Thanks a lot guys, everything you have said is really helpful. Klev and Repairman, I especially agree with what you said about being able to notice specific lines. So many times I have looked at one of my pictures and realized that something was off, yet felt uncapable of locating exactly what it was because I am not trained in perspective, lighting etc.

It's just that most kids my age who decide to get into professional retouching like me seem to be the kind of people who were born holding a sketchbook and learned how to use a tablet along with their first steps. But still, retouching really makes me happy like nothing else and it's the only job I really want, so I guess I have no choice but give it my best shot and try to learn everything I can from my art classes
One makes the other easier. I agree with AKMac that you should go for the tablet and become comfortable with it. The things I suggest are to make some of the more difficult stuff more approachable. They aren't necessarily about drawing. They're just basic art skills. Even if you wanted to be a photographer, I think you would see some benefit from a strong understanding of perspective rather than one that only extends as far as to be able to tell when something is obviously wrong. The other thing is that fundamental art skills do make significantly easier to approach other subjects. If you are set on doing this for a career, I suggest eventually developing some basic 3d modeling skills as well and an understanding of render passes. They may be seen as a plus in some of the better shops, depending on your market.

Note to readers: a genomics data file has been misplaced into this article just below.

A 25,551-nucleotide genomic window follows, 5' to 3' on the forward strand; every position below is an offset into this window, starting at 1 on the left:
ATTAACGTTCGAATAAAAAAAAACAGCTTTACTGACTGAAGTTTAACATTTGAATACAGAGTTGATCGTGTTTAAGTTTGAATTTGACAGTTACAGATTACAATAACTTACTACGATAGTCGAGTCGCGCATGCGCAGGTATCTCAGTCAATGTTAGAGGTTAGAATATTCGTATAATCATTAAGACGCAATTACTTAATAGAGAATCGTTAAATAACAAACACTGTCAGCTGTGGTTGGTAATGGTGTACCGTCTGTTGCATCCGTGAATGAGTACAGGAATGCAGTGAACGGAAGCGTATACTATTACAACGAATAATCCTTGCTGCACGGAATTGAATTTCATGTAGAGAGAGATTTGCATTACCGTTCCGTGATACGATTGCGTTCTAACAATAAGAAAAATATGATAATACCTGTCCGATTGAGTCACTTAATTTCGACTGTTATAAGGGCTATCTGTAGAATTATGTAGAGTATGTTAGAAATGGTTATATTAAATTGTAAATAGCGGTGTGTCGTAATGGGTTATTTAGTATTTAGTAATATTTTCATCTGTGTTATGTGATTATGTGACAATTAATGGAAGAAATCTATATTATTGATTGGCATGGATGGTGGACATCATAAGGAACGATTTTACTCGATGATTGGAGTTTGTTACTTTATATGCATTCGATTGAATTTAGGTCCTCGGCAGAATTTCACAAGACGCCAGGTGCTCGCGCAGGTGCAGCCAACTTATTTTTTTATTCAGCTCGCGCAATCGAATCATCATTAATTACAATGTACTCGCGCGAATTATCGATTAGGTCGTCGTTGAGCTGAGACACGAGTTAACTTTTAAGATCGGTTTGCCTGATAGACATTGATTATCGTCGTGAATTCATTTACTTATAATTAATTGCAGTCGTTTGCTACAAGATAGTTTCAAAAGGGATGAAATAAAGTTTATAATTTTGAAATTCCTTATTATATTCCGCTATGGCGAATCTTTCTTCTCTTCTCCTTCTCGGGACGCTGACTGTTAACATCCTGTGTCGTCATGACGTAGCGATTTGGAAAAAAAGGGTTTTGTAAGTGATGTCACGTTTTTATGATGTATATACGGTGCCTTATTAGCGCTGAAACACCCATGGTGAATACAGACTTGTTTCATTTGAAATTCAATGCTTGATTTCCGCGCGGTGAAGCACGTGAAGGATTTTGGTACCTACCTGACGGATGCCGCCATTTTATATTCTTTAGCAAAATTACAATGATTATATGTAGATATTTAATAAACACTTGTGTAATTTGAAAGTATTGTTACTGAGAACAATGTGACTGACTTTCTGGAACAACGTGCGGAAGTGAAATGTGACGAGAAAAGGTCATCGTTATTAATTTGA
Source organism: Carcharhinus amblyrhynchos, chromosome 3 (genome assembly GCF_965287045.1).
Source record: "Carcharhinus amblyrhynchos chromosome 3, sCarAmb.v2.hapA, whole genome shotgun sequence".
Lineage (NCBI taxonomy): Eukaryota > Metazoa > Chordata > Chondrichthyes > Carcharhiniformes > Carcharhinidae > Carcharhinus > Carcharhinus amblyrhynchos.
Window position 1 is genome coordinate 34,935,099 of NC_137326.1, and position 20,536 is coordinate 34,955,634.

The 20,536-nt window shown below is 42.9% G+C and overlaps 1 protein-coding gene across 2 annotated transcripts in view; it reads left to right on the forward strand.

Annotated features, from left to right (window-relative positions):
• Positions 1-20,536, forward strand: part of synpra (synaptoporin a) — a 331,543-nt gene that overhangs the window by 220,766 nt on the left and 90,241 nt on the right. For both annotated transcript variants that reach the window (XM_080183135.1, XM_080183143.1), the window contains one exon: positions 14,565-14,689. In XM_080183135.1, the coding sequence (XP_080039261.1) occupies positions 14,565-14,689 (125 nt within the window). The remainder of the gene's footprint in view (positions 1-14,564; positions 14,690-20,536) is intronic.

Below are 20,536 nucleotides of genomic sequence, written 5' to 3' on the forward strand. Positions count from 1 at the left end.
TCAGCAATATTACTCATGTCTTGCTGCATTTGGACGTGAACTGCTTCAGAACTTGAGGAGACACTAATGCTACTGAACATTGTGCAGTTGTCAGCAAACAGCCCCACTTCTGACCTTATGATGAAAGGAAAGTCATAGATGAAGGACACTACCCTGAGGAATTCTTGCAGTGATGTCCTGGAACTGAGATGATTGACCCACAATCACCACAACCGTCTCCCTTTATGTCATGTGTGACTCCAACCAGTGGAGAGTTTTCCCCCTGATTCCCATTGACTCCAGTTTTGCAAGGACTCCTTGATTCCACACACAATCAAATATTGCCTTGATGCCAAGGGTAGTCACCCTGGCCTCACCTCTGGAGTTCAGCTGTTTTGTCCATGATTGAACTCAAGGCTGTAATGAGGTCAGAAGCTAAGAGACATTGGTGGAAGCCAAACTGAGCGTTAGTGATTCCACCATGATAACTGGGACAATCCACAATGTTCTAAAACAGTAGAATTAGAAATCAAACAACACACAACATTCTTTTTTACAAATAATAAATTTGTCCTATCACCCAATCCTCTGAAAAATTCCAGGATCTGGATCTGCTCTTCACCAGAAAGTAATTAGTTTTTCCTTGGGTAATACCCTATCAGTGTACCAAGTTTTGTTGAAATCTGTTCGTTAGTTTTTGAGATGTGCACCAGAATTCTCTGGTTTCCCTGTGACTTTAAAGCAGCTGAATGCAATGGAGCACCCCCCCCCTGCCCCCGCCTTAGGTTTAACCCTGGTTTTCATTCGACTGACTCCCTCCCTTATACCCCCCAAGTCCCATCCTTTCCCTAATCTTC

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Old 02-14-2014, 01:49 AM
klev klev is offline
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Re: Is learning how to draw necessary?

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Originally Posted by Repairman View Post
That is a key point. It is liberating to approach retouching problems in terms of what you can achieve by your own hand.
It is. I guess I tend to think this way for a couple reasons. One is that some of the most talented people I've met had backgrounds in fine art rather than photography. The other is that at one point I was frequently unsure what made an image feel dull or how to get perspective right on comped elements. This is also someone who is not yet working, so I'm prone to suggest anything that is more likely than not to improve their chances of success. Doh meant to edit that onto the first post.
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  #16  
Old 02-14-2014, 02:15 AM
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Repairman Repairman is offline